Roger Makes Progress One Step, One Smile at a Time
April 27, 2021
When Roger Albrecht, 3, comes to Mankato Clinic Pediatric Therapy Services twice a week, he has big smiles for the staff. His speech language pathologist sits on a kid-size chair at Roger’s level as they work with flash cards to help Roger choose between eating Cheerios or blowing bubbles.
Roger may be nonverbal, but he’s very expressive and social.
Roger was born with Cri du chat syndrome, a rare genetic disorder in which a variable portion of chromosome 5 is missing. The syndrome causes developmental disabilities in eating, speaking, sitting and walking. At age 3, Roger is learning to walk.
His mom, Lynae Albrecht, has joined the sessions today. Lynae is catching up on Roger’s progress and learning more ways to help him at home.
“You can tell that Roger has progressed. His mobility is improved. He is more active now. Before he didn’t really move a whole lot. We’re trying to get him to walk and use his arms more. He’s more dexterous. He picks up toys and he’s using his legs,” Lynae said.
Roger is the youngest of four boys. While it’s hard and stressful raising a child with health issues, Lynae and Adam Albrecht said Roger has brought the family closer together.
Due to his diagnosis, Roger receives his primary care from Gillette Children’s Specialty Healthcare, which has a convenient satellite location at the Mankato Clinic Children’s Health Center. For some services, the Albrechts can go to the satellite office, close to home, in Mankato.
During the early months of the pandemic, Roger transitioned from baby to playmate. His brothers had more time to play with him and Roger bloomed with all the interaction.
In the physical therapy room, Roger works closely with McKenzie Vermeire, PT, DPT. She sits behind him in front of the mirror as she helps him move to a standing position over and over. He also plays with a toy on a stack of mats to motivate him to stand.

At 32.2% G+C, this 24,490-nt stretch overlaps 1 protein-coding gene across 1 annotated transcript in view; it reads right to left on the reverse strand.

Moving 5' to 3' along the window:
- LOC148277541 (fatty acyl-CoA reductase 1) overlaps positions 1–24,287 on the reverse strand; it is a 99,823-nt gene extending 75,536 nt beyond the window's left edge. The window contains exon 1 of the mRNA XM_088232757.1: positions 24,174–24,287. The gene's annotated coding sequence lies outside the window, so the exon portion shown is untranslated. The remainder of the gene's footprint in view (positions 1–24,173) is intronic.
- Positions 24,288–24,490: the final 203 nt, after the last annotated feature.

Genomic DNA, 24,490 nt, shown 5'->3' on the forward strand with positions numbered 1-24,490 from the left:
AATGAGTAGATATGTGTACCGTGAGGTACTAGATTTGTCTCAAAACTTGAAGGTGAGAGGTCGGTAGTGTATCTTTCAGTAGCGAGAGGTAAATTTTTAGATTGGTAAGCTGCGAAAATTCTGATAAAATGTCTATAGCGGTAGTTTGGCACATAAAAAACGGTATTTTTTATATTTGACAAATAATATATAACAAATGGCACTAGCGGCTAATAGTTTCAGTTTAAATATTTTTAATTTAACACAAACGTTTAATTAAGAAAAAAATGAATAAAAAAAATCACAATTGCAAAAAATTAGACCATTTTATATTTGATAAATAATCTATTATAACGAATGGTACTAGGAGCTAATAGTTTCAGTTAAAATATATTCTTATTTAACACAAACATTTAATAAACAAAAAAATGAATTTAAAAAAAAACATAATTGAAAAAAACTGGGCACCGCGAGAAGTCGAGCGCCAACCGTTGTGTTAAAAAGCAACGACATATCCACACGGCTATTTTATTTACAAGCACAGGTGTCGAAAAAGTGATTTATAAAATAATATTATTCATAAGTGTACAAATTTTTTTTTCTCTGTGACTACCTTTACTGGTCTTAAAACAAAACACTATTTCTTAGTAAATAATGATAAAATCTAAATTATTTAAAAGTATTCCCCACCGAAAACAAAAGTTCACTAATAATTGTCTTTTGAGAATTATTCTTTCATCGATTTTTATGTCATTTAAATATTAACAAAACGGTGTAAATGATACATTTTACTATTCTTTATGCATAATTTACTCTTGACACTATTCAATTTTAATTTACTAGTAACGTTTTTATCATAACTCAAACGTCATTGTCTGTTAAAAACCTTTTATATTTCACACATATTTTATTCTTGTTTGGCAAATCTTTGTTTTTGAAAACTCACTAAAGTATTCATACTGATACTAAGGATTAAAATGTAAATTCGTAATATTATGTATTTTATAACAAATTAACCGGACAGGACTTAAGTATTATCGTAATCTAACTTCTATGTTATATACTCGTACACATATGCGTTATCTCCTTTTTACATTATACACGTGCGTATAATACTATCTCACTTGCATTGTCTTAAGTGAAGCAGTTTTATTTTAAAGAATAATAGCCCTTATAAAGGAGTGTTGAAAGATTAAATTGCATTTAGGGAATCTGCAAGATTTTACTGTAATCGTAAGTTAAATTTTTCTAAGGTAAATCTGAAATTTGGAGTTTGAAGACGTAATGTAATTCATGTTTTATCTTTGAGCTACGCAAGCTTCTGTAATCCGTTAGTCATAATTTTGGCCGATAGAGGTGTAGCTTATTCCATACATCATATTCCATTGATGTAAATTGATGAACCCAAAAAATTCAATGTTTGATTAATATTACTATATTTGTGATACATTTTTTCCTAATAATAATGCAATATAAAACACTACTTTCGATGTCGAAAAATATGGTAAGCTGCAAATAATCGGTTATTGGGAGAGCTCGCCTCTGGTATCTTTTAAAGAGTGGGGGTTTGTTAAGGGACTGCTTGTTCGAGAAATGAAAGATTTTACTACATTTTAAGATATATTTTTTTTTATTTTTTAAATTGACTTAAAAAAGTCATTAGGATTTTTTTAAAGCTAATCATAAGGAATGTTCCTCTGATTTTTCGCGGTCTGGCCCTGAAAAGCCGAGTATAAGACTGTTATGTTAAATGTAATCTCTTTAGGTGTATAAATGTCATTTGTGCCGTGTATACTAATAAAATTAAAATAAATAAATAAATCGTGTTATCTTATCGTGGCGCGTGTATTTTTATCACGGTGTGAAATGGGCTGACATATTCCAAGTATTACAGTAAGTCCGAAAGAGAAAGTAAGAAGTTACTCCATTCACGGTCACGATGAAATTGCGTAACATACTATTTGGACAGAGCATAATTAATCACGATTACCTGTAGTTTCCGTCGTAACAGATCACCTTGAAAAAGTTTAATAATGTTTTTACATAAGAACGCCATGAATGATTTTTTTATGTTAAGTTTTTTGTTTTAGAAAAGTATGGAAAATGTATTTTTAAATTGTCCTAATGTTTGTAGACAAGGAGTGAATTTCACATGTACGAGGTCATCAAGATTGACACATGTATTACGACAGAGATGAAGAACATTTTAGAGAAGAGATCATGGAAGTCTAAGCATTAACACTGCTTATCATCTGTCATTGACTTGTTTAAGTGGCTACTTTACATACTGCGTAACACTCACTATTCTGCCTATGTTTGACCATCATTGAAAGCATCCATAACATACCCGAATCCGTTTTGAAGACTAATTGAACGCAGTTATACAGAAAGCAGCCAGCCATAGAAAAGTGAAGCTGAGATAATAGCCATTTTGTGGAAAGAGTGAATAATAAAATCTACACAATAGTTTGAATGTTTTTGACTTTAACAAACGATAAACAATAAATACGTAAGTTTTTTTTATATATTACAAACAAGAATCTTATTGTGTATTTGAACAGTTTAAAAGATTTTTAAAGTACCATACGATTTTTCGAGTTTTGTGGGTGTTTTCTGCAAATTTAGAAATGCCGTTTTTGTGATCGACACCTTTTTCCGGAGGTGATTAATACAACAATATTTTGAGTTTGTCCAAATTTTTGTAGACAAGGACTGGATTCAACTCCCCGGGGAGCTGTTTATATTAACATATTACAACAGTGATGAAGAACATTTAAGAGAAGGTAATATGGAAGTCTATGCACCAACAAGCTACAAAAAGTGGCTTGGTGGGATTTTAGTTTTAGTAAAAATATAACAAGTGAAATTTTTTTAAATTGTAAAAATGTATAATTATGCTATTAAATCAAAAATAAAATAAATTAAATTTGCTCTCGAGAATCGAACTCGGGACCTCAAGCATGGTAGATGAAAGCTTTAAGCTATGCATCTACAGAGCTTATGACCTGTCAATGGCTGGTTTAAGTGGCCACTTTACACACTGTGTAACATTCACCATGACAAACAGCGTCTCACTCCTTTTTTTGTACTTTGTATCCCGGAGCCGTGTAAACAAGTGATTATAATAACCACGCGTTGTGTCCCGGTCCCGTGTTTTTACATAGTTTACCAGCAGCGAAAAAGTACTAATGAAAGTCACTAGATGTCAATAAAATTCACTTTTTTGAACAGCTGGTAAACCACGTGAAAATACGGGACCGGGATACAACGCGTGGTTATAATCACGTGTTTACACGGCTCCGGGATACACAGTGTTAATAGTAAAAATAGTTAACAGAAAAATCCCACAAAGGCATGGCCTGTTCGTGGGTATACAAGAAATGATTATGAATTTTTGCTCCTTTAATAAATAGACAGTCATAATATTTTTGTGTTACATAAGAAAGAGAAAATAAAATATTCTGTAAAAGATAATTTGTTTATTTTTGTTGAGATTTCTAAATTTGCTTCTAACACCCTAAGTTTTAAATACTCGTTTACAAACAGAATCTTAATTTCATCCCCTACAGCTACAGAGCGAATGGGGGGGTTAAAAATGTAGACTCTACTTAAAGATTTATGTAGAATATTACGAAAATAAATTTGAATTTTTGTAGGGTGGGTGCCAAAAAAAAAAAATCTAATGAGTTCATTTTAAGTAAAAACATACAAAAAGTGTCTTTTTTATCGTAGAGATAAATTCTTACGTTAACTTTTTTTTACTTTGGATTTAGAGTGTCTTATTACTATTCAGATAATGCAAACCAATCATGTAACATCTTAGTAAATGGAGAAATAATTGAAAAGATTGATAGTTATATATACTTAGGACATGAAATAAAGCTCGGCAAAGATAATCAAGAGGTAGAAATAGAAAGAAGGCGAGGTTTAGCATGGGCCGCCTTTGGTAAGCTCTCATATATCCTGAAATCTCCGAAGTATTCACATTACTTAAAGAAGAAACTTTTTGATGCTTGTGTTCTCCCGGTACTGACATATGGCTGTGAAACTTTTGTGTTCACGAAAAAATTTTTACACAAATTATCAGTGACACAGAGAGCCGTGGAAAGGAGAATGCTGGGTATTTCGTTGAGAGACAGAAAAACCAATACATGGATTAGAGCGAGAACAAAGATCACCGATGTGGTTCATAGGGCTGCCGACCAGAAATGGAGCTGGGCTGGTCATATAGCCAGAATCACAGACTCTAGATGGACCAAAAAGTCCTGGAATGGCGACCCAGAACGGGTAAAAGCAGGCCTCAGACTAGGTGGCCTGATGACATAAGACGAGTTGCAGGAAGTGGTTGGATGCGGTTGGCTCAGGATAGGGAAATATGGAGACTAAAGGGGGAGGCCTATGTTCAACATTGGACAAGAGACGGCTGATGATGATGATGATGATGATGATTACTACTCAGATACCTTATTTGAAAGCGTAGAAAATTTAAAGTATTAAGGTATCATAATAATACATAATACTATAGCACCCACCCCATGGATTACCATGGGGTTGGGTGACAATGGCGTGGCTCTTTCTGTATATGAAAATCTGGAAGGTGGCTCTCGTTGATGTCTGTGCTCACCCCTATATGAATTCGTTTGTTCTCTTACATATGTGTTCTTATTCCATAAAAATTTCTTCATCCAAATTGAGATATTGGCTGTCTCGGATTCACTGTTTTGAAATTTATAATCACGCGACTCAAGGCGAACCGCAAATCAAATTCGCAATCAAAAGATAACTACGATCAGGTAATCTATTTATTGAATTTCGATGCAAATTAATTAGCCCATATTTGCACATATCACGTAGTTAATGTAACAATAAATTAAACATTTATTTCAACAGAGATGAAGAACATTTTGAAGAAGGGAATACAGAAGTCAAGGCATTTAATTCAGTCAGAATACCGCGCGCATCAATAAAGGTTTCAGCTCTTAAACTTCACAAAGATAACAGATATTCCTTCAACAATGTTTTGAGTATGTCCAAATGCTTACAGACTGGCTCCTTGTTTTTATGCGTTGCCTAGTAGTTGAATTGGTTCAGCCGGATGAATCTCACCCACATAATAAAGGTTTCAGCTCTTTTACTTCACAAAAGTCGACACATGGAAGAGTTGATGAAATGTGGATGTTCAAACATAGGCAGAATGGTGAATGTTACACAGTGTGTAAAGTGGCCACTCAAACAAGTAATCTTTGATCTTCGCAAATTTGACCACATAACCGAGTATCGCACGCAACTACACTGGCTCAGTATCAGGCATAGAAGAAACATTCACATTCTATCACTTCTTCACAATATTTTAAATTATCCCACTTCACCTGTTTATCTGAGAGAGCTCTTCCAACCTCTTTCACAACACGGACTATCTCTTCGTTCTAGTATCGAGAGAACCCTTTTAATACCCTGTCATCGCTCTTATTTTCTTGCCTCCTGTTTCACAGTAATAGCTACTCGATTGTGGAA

“Roger is happy here and enjoys going. When he’s done he’s tired, but he’s in a good mood. He knows it’s play time too. We’re playing but we’re working,” Lynae said.
Roger practices walking in a gait trainer, a walker that bears some of his weight and offers extra posture support. One of the current goals is for Roger to independently propel the gait trainer forward so that he may interact with his environment and participate with family and friends. To cheer him on, Lynae stands at one end of the room and encourages him to walk to her. Roger does his best to reach mom.
“The gait trainer is a lot of work. He’s working every muscle in his body,” Lynae said.
Prior to seeing McKenzie, Roger spent many hours working with Heather Johnson, PT, DPT, in physical therapy.
“Roger progresses at his own rate, but he always makes steady gains.” Heather said. “Our goal and job as a physical therapist is to embrace his abilities to help him be as functional as possible. We are continuously working towards him becoming as independently mobile as he can, in whatever capacity that may be.”
Roger also works with an occupational therapist with a focus on fine motor skills such as picking up smaller toys, putting toys down instead of winging them and keeping toys from going in his mouth.
The work doesn’t stop when Roger goes home. The therapists give Lynae lots of home activities and exercises for Roger.
“It’s great to continue therapy at home. They give you exercises that fit into a living room and don’t require equipment you don’t have,” Lynae said. “Our experiences have been really spot on and great here. They have the kids’ best interests at heart.”
In one’s own time
Sometimes it takes longer to get where we are going. This is especially true in measuring progress in children with special needs.
“We meet them where they are at and we celebrate the little things. We appreciate what the kids can do and we celebrate every accomplishment big and small. We let them get there in their own time. And celebrate at their pace,” Heather explained. “Roger’s a good kid. I’m excited to see what he will do!”
Lynae’s advice to other parents who have children with special needs: “You’ll get through it. You’ve got to take your time.”
To learn more, visit Pediatric Therapy Services.